Playing Doctor

Initial Visit?

Friday, February 11

Hey Jude

When my little brother Julian graduated from high school last summer, I wanted to give him some advice that helped me in college.

Not stuff like avoid 7:30 classes, which I felt was obvious. But apparently not, because he signed up for one and excessive absences dropped his grade to an F and caused my dad to drop him from the payroll. So now he’s washing dishes and thinking about a job at a factory making pasta outside of town.

Not seeing the future, my original advice was a summary of Aristotle’s Twelve Virtues. But when my sister read it, she said it was too abstract. So while flying back to Iowa, I swung by the airport bookstore and bought a delightful little gem called “Don’t Sweat the Small Stuff.” It’s so small it can fit in your pocket. The advice seemed pretty decent. I figured I could give him my own version of pithy advice.

This is what I gave him:

  1. Trust no one. Everyone is misinformed, misguided, misunderstood, or a combination of the three. All information is suspect.
  2. Trust everyone. Despite being is misinformed, misguided and misunderstood, most people don’t mean any harm. Be open and friendly. Don’t treat people with suspicion.
  3. Vary your sources. The best way to avoid being misinformed and misguided is to learn from all kinds of sources and see which ones seem reasonable when compared with the others.
  4. Intermingle amongst cliques. The best way to avoid being misunderstood is to hang out with all kinds of people. Become friends with people you don’t immediately like. You’ll discover they’re interesting and they challenge assumptions you never thought about. You’ll be surprised to find that they have good traits you can use to improve yourself.
  5. Trust no one. If people start asking things of you; if they ask for your money, your possessions, your time or your sympathy they’d better be good friends. Your sympathy is the most valuable thing you can give someone. If someone’s asking for it, alarm bells should start ringing. Get the hell out.
  6. Love is not enough to make a relationship work. Love’s there in every good relationship, but it’s also there in lots of abusive, shitty relationships. If things aren’t working, and you’re spending a lot of time fighting and angry, move on. It’ll feel like the world’s falling apart and you’ll want to die. But it will get better, and you’ll find someone new.
  7. Human beings are insecure. Every one of us feels, on some level, in some situation, incompetent. Confidence does not mean you believe you’re perfect. It means knowing you’re doing your best and working to become better than you currently are.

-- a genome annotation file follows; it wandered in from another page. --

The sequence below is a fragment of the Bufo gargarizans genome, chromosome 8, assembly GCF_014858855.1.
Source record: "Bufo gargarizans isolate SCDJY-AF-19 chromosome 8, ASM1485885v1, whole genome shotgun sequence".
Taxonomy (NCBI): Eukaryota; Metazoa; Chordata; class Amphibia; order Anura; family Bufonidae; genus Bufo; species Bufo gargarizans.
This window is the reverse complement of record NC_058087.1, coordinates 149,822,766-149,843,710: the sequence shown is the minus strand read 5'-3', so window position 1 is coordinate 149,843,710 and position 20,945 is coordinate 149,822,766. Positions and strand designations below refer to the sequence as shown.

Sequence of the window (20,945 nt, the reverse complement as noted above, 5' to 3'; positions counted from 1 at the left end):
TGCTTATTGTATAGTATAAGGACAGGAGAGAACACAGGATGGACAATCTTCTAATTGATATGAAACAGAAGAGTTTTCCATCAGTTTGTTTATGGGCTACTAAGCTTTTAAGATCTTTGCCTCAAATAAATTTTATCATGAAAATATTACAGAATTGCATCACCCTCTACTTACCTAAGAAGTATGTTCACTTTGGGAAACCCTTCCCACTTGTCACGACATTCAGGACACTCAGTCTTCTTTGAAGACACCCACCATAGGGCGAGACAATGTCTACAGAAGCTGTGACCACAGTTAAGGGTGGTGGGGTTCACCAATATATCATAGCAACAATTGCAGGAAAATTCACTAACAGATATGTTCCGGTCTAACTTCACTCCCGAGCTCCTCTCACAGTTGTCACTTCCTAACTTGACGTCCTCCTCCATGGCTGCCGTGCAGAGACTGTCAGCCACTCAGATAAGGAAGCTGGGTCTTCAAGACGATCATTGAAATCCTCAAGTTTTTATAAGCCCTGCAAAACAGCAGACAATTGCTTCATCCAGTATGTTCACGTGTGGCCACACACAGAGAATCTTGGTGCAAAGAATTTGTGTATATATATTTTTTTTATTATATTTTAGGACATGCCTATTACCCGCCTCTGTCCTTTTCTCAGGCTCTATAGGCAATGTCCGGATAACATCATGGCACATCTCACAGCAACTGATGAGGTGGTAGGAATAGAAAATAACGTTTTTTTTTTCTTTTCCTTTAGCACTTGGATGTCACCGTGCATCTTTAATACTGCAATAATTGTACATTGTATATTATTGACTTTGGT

8. Being right all the time makes you an asshole.
  9. The two most courageous statements people can ever make are “I don’t know,” and “I need help.” Making those two statements at the right moments can make you a hero and keep you out of immeasurable trouble.
  10. The future is never as good or as bad as it looks. Don’t get too worked up about things before they happen. When budgeting, always double the estimated cost. When traveling, pack half of what you expect to wear. (except with underwear and socks)
  11. 90% of life is just showing up. (Not mine, but very true)
  12. Your Character is best demonstrated when you lose. Dealing with defeat graciously will garner you more admiration than winning ever could--but it has to be sincere. Obviously false graciousness is worse than poor sportsmanship.
  13. If you say something, mean it. If you promise something, do it. Don’t allow yourself to be described as two-faced or dishonest.
  14. Sometimes it’s easier to do something than explain why you shouldn’t have to do it. (That’s from Grandpa.)
  15. If you want something to never happen, tell someone to do it “whenever they have the time.” No one ever has the time. (That’s from Grandpa, also.)
  16. What’s obvious is not always what’s important. What’s important is not always what’s obvious. (Not mine, but also true, and not obvious.)


Blogger Molly writes:

Excellent! I especially like the part about confidence. Thanks for the pick-me-up.


Blogger Captain 43 writes:

does your Grampa have a blog of advice


Anonymous Anonymous writes:

My mom wouldn't let me read Don't Sweat the Small Stuff when I was in high school because she said I already didn't care enough.

I like the 90% rule, 90% of the time all I really do is show up.



Anonymous Anonymous writes:

I like.



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